Delegate

Even though I’m often the face of outreach at my library, I can’t and shouldn’t do it all. Outreach to specific programs in another colleague’s liaison area should be their domain. Create a shared document where everyone can record their outreach events. It’s easier to manage outreach when many people contribute, and your colleagues can improve connections with their constituents. At the end of the year, that shared document can help you generate an outreach report, and keep track of all the events you may not be aware of. It’s also helpful if there is turnover — you can help new employees keep track of the events they should take responsibility for.

Usability

Make sure any handouts you share are USABLE for the audience that will receive them. While it may be tempting to create one resource for simplicity, different audiences have very different needs. The most important things about the library for a part-time adjunct professor will be very different than the most important things about the library for a full-time undergraduate student who lives on campus. Think about your audience when you create each document and limit the information to what will be essential for them to know right away.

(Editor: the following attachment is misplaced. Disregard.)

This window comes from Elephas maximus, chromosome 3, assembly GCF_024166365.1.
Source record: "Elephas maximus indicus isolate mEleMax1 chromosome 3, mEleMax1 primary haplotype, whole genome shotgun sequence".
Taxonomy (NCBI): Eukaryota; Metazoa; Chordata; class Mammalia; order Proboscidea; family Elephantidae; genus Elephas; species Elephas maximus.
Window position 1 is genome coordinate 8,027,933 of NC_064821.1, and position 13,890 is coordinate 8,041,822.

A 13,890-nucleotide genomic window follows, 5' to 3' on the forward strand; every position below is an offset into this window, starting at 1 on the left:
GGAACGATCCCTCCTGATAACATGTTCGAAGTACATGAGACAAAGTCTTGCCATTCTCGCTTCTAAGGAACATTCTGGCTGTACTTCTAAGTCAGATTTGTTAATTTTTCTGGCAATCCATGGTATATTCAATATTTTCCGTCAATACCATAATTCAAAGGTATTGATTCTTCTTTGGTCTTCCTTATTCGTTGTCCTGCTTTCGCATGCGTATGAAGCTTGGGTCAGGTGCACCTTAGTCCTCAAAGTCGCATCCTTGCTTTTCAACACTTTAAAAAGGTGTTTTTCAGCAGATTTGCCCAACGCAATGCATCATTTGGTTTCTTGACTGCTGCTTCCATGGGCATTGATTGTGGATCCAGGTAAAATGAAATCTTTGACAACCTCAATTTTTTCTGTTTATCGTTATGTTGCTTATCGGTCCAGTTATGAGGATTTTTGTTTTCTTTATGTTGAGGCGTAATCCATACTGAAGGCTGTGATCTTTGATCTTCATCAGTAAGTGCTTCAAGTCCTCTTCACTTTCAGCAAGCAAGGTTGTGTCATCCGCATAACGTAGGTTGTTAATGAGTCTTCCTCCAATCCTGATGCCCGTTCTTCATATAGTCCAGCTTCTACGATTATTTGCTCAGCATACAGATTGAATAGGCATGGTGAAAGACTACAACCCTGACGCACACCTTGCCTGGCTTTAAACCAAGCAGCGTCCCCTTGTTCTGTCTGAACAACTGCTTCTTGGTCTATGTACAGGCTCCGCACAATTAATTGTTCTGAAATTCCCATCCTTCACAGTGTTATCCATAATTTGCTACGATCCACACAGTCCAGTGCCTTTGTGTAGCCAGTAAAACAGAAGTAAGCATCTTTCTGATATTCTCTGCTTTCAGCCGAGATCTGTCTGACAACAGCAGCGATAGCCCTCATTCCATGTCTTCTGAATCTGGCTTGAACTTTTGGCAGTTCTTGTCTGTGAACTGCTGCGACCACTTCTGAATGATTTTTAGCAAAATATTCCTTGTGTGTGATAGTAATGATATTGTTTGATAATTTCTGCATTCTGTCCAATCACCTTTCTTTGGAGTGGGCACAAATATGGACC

Rest

If you have to work extra or extended hours to cover outreach events, try to work with your supervisor for flextime to get a break! Outreach can be very taxing, and to best serve your campus, you need time to relax and recharge.

Happy new semester!

Applications open CRD Conference Scholarships for PaLA Annual Conference

August 21, 2019
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Are you planning to attend the Pennsylvania Library Association Annual Conference in Erie, PA, October 13-16? CRD members are eligible to apply for a conference scholarship to help defray the cost of attendance.

The final amount of the scholarships will depend on the number of successful applications, and recipients are responsible for conference-related costs beyond the amount of the scholarship. Only current CRD members will be considered, and recipients may be called upon to serve the CRD in the near future. You do not need to attend the full conference, but must register for at least one day.